JIMMIE BONES - ‘Snakebit And Wandering’
Funky D Records
This is the debut recording of Jimmie ‘Bones’ Trombly after twenty years in the music business and playing on multi platinum selling recordings. Starting in Detroit with Robert Bradley’s Blackwater Surprise he soon joined forces with an unknown rapper named Kid Rock handling keyboards, backing vocals and harmonica in Rock’s Twisted Brown Trucker band since 19996 and has numerous co-writing credits.
‘Snakebit and Wandering’ is the first glimpse of Jimmie Bones on his own covering vocals, piano and organ, featuring the backing by the Howling Diablos, Erik Gustafson guitar, Mo Hollis or Mike Marshall bass, Johnny Bee Badanjek drums and numerous guests. All songs were written by Jimmie Bones and old friend, producer Tino Gross. Jimmie’s tough, mature vocals lead every song with a solid old-school blues rock groove.
His heavy left hand leads ‘Snakebit And Wandering’ with shades of Dr. John and a swampy groove that slips into ‘Bring It On Over’ that feels like The Band but it’s the vocals and organ that carry over guitarist Wayne Kramer’s squawking wah wah, Bone’s piano, organ and voice lament ‘When It’s Your Turn To Cry’ as the wail of James Wailin’s harmonica, the bellow of David McMurray’s sax flow together but it’s Jimmie’s lyrics that are the most stinging. Bones takes it to the top and never lets up, singing ‘I Can’t Get Enough Of You’ only pulling back for guitarist Jim McCarty to cut loose with a biting solo, it has the feel of a radio ready hit. A stand out track track ‘Come As You Are,’ confesses ‘but you’re never gonna leave as you came’ a bit of blue-eyed soul driven by Jimmie Bones’ heartfelt performance. With a driving pace, Springsteen-like storytelling, McCarty blasting Chuck Berry licks but it’s the powerful vocals that fuel this ‘Train Don’t Stop., Jimmie is burdened by what he can’t or won’t change in the bluesy ‘Cross That I Bear’ with powerful guitar from Trucker band mate Kenny Olson and taut whine of Jeff Grand’s slide against his piano. As a slow blues piano intro leads into his gruff whispered Waits-like intro, as Bones shakes off the dust from the ‘Devil’s Trail’ then testifies with rockin gospel ‘Put Your Hands Together’ it’s Bones’ warm rousing vocals that save your soul. A trio of guitar slingers: Wayne Kramer, Tino Gross and Mary Cobra, swarm around the piano on ‘Honey Flow’ Kramer’s stinging solo rocks with an energy matched by Jimmie’s vocals. Bones belts out in a Twisted Brown Trucker style and attitude asking ‘Think Ya Wanna Know My Name’ while a strong female back up wail takes Jimmie to the ‘Walk Away Side.’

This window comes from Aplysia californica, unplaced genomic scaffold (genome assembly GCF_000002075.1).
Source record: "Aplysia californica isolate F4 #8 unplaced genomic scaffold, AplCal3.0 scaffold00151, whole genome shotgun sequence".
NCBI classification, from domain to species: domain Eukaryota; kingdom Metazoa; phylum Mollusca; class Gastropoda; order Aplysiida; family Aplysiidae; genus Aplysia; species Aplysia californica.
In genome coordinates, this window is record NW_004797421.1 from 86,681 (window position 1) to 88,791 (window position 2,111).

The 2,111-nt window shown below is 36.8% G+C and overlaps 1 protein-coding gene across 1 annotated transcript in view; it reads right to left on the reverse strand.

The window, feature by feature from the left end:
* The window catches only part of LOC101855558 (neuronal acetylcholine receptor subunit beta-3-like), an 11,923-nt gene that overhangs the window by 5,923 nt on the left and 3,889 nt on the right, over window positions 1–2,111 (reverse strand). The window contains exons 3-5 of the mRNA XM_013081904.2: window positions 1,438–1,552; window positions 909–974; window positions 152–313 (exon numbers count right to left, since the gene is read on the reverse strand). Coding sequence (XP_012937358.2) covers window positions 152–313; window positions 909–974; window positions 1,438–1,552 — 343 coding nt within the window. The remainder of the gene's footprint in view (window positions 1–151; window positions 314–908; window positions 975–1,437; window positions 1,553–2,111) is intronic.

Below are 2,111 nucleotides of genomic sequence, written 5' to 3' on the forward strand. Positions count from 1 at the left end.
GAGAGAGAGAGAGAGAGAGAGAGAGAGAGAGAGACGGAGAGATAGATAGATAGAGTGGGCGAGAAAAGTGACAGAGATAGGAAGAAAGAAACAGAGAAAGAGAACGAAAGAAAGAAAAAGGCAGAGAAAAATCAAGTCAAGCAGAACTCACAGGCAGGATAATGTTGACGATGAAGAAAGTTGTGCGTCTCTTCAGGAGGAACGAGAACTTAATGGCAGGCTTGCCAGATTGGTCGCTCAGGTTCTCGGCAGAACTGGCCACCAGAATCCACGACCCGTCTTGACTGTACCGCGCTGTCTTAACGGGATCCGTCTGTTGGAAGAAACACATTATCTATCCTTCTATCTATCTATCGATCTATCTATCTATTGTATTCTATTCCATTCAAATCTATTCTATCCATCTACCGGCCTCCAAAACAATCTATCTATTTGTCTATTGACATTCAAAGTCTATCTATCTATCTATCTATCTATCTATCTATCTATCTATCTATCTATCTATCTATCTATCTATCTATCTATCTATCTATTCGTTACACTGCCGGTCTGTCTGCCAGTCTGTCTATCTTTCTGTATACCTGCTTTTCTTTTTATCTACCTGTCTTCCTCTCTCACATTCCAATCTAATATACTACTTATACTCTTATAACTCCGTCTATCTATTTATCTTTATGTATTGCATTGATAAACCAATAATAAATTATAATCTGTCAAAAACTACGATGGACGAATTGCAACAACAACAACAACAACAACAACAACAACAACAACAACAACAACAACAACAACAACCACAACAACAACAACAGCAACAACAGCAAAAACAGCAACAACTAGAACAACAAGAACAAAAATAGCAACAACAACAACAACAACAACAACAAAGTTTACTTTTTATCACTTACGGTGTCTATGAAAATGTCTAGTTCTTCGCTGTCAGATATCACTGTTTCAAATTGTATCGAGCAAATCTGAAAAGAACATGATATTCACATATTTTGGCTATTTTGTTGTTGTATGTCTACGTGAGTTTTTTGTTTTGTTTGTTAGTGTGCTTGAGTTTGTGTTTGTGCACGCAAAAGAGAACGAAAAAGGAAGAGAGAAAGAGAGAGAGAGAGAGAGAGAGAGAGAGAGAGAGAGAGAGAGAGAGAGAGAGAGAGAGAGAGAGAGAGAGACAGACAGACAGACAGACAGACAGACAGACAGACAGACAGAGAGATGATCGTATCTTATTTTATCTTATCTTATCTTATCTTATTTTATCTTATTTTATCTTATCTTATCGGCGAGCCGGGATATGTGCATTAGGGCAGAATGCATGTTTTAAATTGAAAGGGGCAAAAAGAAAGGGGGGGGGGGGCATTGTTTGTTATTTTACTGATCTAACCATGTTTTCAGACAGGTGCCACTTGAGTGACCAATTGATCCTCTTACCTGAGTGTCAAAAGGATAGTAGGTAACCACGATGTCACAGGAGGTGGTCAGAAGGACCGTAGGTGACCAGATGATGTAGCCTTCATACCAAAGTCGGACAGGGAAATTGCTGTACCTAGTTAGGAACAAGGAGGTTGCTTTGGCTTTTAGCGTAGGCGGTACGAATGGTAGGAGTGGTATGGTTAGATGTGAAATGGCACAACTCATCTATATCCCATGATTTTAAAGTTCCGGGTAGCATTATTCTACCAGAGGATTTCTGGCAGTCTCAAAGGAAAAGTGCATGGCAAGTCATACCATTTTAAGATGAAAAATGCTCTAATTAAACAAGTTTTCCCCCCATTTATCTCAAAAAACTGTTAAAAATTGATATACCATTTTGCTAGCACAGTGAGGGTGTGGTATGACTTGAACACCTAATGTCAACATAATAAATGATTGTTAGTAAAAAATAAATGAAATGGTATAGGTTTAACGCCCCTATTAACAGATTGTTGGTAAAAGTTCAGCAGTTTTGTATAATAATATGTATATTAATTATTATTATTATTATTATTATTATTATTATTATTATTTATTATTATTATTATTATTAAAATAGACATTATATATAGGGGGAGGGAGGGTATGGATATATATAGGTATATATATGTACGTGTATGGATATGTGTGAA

Jimmie Bones has been warming up to ‘Snakebit And Wandering’ for twenty plus years and it may be one of the best first releases I’ve heard in a while.--Roger & Margaret White
BIG CITY RHYTHM & BLUES MAGAZINE JUNE/JULY 2017